Client-Side Enforcement of Server-Side Security

The software is composed of a server that relies on the client to implement a mechanism that is intended to protect the server.


Description

When the server relies on protection mechanisms placed on the client side, an attacker can modify the client-side behavior to bypass the protection mechanisms resulting in potentially unexpected interactions between the client and server. The consequences will vary, depending on what the mechanisms are trying to protect.

Demonstrations

The following examples help to illustrate the nature of this weakness and describe methods or techniques which can be used to mitigate the risk.

Note that the examples here are by no means exhaustive and any given weakness may have many subtle varieties, each of which may require different detection methods or runtime controls.

Example One

This example contains client-side code that checks if the user authenticated successfully before sending a command. The server-side code performs the authentication in one step, and executes the command in a separate step.

CLIENT-SIDE (client.pl)

$server = "server.example.com";
$username = AskForUserName();
$password = AskForPassword();
$address = AskForAddress();
$sock = OpenSocket($server, 1234);
writeSocket($sock, "AUTH $username $password\n");
$resp = readSocket($sock);
if ($resp eq "success") {


  # username/pass is valid, go ahead and update the info!
  writeSocket($sock, "CHANGE-ADDRESS $username $address\n";

}
else {
  print "ERROR: Invalid Authentication!\n";
}

SERVER-SIDE (server.pl):

$sock = acceptSocket(1234);
($cmd, $args) = ParseClientRequest($sock);
if ($cmd eq "AUTH") {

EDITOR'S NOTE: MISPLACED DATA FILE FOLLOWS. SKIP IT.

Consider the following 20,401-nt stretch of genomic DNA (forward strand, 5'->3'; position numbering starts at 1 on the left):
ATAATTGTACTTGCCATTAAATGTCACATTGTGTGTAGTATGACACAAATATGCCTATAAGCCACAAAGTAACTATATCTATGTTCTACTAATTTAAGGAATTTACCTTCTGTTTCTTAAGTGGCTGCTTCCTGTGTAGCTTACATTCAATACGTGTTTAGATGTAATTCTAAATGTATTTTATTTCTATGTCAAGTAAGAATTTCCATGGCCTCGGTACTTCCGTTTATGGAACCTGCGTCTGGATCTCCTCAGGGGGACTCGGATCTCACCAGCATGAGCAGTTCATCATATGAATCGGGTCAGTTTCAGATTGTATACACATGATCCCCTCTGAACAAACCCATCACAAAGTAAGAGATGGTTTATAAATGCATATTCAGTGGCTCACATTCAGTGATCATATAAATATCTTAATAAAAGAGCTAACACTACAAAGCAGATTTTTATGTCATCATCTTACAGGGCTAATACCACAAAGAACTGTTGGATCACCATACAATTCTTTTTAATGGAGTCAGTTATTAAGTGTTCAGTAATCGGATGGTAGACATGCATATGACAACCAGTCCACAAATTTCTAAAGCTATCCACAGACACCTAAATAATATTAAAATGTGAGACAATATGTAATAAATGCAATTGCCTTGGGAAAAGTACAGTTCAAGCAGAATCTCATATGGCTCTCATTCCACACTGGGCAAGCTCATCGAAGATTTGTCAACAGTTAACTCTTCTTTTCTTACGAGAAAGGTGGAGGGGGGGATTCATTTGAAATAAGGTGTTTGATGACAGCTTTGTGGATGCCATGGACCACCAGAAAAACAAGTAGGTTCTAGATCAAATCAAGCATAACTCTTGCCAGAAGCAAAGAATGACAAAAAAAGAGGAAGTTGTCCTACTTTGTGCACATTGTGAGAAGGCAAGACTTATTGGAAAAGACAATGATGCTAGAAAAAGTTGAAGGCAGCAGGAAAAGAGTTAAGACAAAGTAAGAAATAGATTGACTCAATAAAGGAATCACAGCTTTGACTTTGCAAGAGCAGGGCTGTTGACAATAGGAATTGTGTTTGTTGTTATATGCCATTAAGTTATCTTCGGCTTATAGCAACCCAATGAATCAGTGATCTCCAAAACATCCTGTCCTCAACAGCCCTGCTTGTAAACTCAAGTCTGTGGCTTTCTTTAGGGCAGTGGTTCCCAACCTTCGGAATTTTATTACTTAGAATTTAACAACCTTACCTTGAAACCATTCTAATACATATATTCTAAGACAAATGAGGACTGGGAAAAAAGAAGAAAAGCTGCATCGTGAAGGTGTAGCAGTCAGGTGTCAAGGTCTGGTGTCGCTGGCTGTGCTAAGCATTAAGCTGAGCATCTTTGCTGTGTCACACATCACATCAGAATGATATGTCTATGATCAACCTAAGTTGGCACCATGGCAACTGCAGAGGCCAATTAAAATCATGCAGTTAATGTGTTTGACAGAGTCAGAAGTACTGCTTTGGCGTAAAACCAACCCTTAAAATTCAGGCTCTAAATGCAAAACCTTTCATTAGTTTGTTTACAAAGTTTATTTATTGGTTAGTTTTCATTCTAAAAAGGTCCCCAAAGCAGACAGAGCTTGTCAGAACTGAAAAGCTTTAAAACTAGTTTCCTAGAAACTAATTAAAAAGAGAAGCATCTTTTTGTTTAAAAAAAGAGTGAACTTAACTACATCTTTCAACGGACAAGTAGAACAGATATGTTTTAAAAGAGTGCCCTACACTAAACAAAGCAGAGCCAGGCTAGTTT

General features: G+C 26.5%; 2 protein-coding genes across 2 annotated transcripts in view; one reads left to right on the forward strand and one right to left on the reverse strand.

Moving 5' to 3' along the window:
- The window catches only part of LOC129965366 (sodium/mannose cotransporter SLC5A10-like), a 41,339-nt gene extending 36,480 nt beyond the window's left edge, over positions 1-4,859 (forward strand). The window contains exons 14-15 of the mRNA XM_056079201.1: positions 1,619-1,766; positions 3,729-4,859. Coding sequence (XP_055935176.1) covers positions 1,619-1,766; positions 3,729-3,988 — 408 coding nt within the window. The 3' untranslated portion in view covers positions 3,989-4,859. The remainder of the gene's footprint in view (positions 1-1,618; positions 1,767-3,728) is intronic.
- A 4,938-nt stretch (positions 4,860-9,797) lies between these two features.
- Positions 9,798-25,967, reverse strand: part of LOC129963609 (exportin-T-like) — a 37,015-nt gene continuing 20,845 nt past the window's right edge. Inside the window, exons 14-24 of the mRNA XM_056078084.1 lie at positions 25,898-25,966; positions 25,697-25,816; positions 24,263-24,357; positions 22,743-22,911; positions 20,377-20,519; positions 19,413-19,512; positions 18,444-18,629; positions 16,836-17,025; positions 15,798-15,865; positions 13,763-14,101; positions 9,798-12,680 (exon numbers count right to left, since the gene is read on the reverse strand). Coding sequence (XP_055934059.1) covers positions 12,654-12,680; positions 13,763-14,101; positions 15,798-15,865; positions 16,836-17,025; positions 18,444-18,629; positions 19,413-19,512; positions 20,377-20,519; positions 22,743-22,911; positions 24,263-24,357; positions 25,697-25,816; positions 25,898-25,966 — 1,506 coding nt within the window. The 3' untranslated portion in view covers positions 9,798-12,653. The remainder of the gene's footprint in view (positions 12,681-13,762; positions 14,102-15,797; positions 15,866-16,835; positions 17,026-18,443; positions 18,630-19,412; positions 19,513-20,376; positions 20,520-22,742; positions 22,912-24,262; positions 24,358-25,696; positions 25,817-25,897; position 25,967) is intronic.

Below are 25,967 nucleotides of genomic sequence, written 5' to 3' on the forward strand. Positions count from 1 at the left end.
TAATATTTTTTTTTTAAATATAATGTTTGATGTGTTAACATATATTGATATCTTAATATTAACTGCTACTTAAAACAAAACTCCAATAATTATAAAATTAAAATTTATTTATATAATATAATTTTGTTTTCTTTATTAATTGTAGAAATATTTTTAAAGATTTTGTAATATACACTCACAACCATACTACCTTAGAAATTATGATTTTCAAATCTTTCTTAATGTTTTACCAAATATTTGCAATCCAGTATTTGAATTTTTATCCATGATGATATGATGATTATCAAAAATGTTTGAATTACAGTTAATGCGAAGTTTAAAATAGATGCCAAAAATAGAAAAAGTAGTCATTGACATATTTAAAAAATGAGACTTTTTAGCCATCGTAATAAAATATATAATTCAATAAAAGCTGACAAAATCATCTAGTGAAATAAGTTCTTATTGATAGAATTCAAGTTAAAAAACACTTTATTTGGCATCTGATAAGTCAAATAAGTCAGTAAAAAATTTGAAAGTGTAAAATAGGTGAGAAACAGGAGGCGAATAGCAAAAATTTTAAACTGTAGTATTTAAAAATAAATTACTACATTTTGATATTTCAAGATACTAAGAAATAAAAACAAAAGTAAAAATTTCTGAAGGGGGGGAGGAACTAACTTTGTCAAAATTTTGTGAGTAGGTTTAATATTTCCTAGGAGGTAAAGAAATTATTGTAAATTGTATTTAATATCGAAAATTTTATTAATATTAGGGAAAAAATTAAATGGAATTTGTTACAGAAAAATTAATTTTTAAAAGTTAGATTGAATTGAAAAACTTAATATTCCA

($username, $pass) = split(/\s+/, $args, 2);
  $result = AuthenticateUser($username, $pass);
  writeSocket($sock, "$result\n");
  # does not close the socket on failure; assumes the

  # user will try again


}
elsif ($cmd eq "CHANGE-ADDRESS") {
  if (validateAddress($args)) {
    $res = UpdateDatabaseRecord($username, "address", $args);
    writeSocket($sock, "SUCCESS\n");
  }
  else {
    writeSocket($sock, "FAILURE -- address is malformed\n");
  }
}

The server accepts 2 commands, "AUTH" which authenticates the user, and "CHANGE-ADDRESS" which updates the address field for the username. The client performs the authentication and only sends a CHANGE-ADDRESS for that user if the authentication succeeds. Because the client has already performed the authentication, the server assumes that the username in the CHANGE-ADDRESS is the same as the authenticated user. An attacker could modify the client by removing the code that sends the "AUTH" command and simply executing the CHANGE-ADDRESS.

See Also

Cross Cutting

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SFP Secondary Cluster: Architecture

This category identifies Software Fault Patterns (SFPs) within the Architecture cluster.

Comprehensive CWE Dictionary

This view (slice) covers all the elements in CWE.

Weaknesses without Software Fault Patterns

CWE identifiers in this view are weaknesses that do not have associated Software Fault Patterns (SFPs), as covered by the CWE-888 view. As such, they represent gaps in...

Weaknesses in Mobile Applications

CWE entries in this view (slice) are often seen in mobile applications.


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